By Thorsten Scholz at April 27 2020 04:25:55
A mobile phone today is slightly bigger than your thumb. Similarly, a business plan is no longer a document of a hundred pages. Nobody wants to know your business. They want to know your views, your goals, your objectives and your plan of action.
It could be, for example, the risk of a change in the economic environment - what are your contingency plans for that in terms of dealing with such a situation? There may be many other risks as well specific to your particular sphere of operation, but that ability to plan ahead for all scenarios makes for a robust business plan.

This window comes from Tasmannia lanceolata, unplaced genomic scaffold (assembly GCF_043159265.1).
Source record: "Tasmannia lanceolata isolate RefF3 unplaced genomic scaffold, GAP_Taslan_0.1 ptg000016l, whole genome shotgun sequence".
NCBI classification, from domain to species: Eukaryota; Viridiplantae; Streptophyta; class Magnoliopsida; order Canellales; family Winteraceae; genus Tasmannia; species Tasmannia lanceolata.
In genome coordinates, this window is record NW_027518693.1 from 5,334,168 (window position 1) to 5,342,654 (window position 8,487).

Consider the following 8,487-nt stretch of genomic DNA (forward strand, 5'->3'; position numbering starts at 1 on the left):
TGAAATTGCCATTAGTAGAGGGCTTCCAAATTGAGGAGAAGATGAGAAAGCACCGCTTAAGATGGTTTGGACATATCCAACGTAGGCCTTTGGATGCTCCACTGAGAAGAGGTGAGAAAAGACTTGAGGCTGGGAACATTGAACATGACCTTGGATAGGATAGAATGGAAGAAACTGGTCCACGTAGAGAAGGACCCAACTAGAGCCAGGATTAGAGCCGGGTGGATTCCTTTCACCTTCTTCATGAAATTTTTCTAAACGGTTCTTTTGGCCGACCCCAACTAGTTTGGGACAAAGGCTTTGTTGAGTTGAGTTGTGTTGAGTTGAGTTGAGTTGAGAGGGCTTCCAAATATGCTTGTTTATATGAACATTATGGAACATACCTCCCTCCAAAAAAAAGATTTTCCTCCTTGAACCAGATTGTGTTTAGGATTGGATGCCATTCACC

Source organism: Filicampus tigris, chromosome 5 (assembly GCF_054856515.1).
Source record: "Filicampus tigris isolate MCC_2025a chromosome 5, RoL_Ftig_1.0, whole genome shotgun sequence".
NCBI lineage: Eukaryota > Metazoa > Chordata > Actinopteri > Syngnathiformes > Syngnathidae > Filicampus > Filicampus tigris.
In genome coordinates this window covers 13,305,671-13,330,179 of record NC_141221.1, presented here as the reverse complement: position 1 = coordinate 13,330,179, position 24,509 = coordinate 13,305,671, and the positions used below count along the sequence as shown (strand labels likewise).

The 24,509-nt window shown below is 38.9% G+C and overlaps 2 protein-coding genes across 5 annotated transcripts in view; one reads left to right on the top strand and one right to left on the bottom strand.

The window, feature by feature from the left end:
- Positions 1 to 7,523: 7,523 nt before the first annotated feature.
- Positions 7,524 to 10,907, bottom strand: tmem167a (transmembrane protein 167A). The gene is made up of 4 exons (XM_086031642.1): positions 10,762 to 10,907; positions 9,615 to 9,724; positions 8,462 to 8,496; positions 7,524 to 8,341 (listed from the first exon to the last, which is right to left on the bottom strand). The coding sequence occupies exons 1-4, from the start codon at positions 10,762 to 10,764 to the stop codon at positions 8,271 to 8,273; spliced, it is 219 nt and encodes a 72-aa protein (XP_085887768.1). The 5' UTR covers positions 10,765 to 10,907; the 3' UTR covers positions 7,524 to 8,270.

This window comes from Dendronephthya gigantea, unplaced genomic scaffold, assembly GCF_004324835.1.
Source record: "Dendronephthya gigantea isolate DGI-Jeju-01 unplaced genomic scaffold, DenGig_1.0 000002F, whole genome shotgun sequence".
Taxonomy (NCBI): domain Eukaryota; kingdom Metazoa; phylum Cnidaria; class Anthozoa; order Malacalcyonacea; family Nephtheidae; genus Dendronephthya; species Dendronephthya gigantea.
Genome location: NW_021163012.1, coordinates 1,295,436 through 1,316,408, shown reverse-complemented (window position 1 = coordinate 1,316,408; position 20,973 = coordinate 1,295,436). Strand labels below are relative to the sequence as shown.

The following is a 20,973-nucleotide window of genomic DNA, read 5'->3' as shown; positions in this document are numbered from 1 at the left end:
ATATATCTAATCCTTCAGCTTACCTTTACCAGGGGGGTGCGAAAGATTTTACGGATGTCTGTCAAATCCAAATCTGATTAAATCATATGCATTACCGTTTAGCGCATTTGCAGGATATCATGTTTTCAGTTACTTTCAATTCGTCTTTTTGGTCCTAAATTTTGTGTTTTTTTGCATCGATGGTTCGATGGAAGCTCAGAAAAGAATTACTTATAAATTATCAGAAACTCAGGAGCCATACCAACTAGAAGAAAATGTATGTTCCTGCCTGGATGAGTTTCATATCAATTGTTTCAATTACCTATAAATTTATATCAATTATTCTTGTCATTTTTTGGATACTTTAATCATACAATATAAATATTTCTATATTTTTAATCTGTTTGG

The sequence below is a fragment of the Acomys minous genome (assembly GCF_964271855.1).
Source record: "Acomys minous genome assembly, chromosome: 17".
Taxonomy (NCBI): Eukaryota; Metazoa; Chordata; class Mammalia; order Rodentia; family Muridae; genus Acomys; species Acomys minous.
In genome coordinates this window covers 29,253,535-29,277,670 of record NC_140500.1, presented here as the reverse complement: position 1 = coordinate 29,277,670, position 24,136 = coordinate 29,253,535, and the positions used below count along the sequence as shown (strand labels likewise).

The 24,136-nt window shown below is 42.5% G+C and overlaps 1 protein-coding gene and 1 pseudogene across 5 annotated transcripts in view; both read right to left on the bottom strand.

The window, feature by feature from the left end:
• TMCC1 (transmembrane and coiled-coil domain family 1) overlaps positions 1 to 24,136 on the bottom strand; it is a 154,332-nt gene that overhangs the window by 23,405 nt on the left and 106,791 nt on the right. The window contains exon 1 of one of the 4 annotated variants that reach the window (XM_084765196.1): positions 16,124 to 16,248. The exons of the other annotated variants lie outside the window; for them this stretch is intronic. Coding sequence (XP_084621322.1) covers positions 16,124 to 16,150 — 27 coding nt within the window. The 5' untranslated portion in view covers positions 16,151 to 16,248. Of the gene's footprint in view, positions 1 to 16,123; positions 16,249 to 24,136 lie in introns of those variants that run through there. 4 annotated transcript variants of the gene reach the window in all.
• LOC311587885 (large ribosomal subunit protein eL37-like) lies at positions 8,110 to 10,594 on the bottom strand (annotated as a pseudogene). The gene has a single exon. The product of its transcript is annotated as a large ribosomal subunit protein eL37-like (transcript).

For any organization, various functional plans-marketing, financial, human resources, production-have to be laid down, even though all the functional plans serve different purposes and all theses plans provide guidance and structure to the successful running of the business.
Remember the proverbial expression 'not seeing the wood for the trees'? You need to see the 'wood' first, then delve in and start examining the individual 'trees', meaning the individual items which you will be breaking down later. So a great point is to make sure that you have that overarching vision - and if you cannot find one, then maybe it is an indication that you are obsessing on a few technical aspects that do not necessarily make up a whole business as you had imagined it.